Buffalo Translational Consortium News
Common insecticides mimic melatonin, creating higher potential risk for diabetes and metabolic diseases
Old suspects find new mechanisms to alter human health
Insecticide compounds implicated in circadian activity disruption
Disruptions in human circadian rhythms are known to put people at higher risk for diabetes and other metabolic diseases but the mechanism involved is not well-understood.
Directions for future research
Role of the Drug Development Core in the UB Clinical and Translational Science Institute
The main objective of the University at Buffalo Clinical and Translational Science Institute (CTSI) Drug Development core is to foster innovation in drug development and clinical therapeutics research. While providing expert mentoring for researchers from the Buffalo Translational Consortium, the core also collaborates with industry partners, arranges access to CTSI core laboratory facilities that specialize in drug development, and helps investigators to prepare a top-flight grant application or cutting-edge research protocol.
Drug Development Core Director Gene D. Morse, PharmD, FCCP, BCPS, SUNY Distinguished Professor in the UB School of Pharmacy and Pharmaceutical Sciences Department of Pharmacy Practice, will present an overview outlining some of the services and resources the core provides to investigators on Wednesday, February 22, 12 - 1 p.m., in 339 Cary Hall, South Campus, UB.
UB-led consortium that earned prestigious National Institutes of Health grant moves into a new phase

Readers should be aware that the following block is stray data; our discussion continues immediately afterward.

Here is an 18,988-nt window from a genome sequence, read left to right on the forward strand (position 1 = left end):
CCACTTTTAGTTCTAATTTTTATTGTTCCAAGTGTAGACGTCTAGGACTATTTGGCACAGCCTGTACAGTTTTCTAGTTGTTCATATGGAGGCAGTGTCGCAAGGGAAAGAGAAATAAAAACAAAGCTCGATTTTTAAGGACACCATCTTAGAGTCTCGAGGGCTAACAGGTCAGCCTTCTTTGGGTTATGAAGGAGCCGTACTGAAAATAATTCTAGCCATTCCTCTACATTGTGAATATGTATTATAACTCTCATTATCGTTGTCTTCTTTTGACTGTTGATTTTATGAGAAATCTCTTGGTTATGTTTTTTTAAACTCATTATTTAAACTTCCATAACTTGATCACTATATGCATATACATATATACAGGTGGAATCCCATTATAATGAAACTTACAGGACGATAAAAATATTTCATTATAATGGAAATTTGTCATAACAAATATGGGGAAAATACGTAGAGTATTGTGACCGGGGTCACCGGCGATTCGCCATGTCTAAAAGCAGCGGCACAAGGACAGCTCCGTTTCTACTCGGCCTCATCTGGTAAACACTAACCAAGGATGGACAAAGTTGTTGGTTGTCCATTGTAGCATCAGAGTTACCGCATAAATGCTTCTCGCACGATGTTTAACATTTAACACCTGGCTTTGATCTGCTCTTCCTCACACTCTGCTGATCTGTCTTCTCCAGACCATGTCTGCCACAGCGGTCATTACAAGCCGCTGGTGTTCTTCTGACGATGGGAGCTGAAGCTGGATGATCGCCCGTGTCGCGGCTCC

In August of 2015, a University at Buffalo-led consortium of Western New York academic, health care and research institutions and community partners won a prestigious $15 million award from the National Institutes of Health to help expedite the translation of basic biomedical research in the region into practical health care benefits for the community.
As of February 2017, that entity will be known as the University at Buffalo Clinical and Translational Science Institute (CTSI).
The new identity was first revealed in a profile of the CTSI published by The Buffalo News on January 29. It was formally introduced to the UB community during the 2017 State of the School address delivered by Vice President for Health Sciences and Dean of the Jacobs School of Medicine and Biomedical Sciences Michael E. Cain, MD, and in a story that ran in UBNow, the home of campus news for the university.
The adoption of the new name and visual identity is intended to represent the collaborative and scientific mission of the institute. The CTSI’s new logo features the UB logo and is consistent with the new brand and identity strategy launched by the university in 2016. The announcement is coupled with the launch of the @BuffaloCTSI Twitter account, which will provide updates on developments at the CTSI and in translational science generally.